You know those people who knew exactly what they wanted to do when they grew up? Yeah, I'm not one of them. My path to becoming a psychotherapist and nutritionist was anything but linear and predictable.
Given that I'd skipped a grade—and that grade 13 was removed by the time I got to high school—I was 16 years old when I was picking out universities. All I knew was that I liked learning about the world and writing, so I majored in English & Sociology at the University of Toronto. Though my career aspirations remained unclear upon graduating, my curiosity about why things are the way they are led me to Western University to complete a master's degree in Journalism. By 22, I was in the workforce with two degrees under my belt.
The world of journalism felt thrilling and exciting yet somehow discouraging. Here I was learning about various problems in the world—and why they came to be—yet I was just the messenger. I couldn't help but wonder what happened to the people I interviewed, to the systemic issues I helped uncover.
On top of work-related stressors, I found myself feeling overwhelmed by life in general. Dating seemed complicated, friendships were changing, family dynamics were evolving... And so, for the first time, I decided to see a therapist. Little did I know that doing so would change my life forever.
When things felt "too much," there was my therapist ready to listen with an open ear and heart, providing objective insights that I hadn't considered. Better yet, it was someone who I knew couldn't repeat our conversations, which gave me the space to explore different things I didn't yet feel comfortable discussing with others in my life.
It also occurred to me that interviewing people as a journalist felt similar to therapy in many ways. Many of the people reported that they felt relieved to have an outlet to speak about things that were close to their heart and seemed to find the process helpful in and of itself.
After a few years of being a journalist, I decided to take the brave step of going back to school to complete my second master's degree in psychotherapy. While my inner critic lamented that I had "wasted too much time" or "spent too much money" on my journalism degree, I can see now that it has made me an even better psychotherapist. My innate curiosity allows me to explore things in a non-judgmental way and my awareness of systemic issues allows me to bring my value of inclusivity into each session as well. I guess there's a reason that the cliché that "everything happens for a reason" has held up for so many years.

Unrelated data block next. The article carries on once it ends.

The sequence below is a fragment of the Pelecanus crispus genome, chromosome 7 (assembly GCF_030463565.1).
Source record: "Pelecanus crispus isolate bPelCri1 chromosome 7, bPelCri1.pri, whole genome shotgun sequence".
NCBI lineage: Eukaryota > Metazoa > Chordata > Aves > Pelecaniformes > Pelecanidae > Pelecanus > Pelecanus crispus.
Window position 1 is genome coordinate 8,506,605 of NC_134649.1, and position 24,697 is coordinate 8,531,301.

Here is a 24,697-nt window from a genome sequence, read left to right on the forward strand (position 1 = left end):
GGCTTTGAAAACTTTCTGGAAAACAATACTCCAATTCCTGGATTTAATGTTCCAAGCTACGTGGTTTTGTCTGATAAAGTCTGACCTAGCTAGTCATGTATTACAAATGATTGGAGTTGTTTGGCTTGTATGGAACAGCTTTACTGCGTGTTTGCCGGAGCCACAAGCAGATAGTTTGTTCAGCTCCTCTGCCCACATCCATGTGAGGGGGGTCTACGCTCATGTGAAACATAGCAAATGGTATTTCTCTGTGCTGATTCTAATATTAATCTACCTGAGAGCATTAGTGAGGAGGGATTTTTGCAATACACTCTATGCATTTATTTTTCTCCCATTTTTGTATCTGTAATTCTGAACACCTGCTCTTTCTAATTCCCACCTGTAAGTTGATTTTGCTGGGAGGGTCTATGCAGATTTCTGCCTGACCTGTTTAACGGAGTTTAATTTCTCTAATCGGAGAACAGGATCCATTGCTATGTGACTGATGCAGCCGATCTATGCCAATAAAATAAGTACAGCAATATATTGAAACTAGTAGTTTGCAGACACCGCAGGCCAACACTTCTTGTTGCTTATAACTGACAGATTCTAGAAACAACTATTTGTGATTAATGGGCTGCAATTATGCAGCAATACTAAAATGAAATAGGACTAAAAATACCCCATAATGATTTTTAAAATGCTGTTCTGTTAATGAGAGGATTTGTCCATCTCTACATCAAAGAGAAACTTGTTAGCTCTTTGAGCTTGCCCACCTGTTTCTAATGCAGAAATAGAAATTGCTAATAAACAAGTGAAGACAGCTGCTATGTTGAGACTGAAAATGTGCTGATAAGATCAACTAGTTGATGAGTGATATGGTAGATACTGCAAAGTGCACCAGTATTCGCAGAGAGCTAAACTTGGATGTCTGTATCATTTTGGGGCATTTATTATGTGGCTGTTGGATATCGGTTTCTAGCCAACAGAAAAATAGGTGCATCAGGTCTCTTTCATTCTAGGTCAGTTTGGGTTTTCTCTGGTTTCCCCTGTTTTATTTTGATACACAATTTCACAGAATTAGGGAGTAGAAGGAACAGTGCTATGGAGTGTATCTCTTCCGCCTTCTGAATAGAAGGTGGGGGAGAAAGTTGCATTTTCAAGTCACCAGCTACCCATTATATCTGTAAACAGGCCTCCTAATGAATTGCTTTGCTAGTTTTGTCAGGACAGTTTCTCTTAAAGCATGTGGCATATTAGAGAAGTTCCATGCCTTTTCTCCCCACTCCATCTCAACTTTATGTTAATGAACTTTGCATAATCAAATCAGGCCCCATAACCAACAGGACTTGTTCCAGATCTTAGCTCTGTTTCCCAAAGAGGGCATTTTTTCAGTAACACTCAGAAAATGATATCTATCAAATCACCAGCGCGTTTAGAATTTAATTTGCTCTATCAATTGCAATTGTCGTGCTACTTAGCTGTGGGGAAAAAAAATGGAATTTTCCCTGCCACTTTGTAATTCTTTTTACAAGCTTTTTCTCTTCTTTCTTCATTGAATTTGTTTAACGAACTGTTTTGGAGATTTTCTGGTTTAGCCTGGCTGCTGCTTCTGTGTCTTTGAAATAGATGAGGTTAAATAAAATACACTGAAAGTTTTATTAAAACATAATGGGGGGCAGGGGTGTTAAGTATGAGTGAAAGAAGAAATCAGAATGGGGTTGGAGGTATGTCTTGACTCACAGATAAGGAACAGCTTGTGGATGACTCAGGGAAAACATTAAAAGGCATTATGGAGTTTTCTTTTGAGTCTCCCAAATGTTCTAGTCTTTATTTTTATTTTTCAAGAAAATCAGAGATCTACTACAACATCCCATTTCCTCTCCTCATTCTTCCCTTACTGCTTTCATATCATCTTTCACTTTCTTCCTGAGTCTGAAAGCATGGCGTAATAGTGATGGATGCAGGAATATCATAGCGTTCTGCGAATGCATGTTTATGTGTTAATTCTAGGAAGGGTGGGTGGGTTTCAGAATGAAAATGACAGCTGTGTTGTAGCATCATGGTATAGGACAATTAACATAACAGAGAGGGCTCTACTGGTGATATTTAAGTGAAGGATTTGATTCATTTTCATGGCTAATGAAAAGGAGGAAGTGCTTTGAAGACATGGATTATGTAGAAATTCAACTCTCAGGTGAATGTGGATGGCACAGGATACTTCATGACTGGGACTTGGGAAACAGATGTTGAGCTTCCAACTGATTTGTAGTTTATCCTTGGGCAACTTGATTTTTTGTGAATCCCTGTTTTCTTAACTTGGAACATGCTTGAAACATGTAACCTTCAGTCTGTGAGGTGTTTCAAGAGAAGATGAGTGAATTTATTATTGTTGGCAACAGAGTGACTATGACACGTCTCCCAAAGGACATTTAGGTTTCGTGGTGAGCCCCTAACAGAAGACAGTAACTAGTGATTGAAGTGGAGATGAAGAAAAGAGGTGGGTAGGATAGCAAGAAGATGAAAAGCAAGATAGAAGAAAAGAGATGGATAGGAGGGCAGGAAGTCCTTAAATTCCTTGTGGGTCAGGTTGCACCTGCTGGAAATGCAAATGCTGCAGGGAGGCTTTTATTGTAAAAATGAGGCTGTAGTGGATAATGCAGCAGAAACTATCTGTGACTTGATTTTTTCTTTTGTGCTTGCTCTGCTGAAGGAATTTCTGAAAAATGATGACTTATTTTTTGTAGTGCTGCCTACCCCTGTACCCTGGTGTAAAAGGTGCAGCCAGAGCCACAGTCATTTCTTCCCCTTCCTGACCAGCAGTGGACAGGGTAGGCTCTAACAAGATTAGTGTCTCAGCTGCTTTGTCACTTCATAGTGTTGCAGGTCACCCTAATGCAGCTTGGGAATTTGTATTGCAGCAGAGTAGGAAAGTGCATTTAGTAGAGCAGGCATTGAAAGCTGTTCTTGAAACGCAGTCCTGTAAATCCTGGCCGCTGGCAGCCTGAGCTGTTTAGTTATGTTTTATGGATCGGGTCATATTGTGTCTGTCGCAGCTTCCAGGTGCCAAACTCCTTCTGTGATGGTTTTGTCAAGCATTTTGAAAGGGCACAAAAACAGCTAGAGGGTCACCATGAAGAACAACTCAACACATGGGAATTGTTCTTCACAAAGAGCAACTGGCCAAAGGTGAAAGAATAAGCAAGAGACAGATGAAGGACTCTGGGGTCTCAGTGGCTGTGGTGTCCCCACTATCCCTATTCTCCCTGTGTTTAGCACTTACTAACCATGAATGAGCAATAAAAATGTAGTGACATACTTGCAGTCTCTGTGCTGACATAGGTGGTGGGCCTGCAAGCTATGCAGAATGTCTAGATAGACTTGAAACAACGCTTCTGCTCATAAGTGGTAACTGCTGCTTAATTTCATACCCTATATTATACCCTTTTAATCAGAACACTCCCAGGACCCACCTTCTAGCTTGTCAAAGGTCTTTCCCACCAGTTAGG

I do not work with the following conditions: Borderline Personality Disorder, schizophrenia, bipolar disorder, and/or addictions.
I consider myself to be an empathetic, optimistic, kind-hearted individual who is committed to doing whatever I can to make the world a better place. Simultaneously, I feel like good therapy is about more than just receiving empathy; sometimes we need to learn skills, strategies and knowledge that can improve our wellbeing, too.
Additionally, I'd describe myself as being a pretty "straight shooter." With your permission, I value asking thought-provoking—even tough—questions or sharing my observations if I feel they could be useful. Overall, I strive to bring a healthy balance of compassion and 'calling-you-out' to each session as I've experienced this as being the best recipe for lasting change.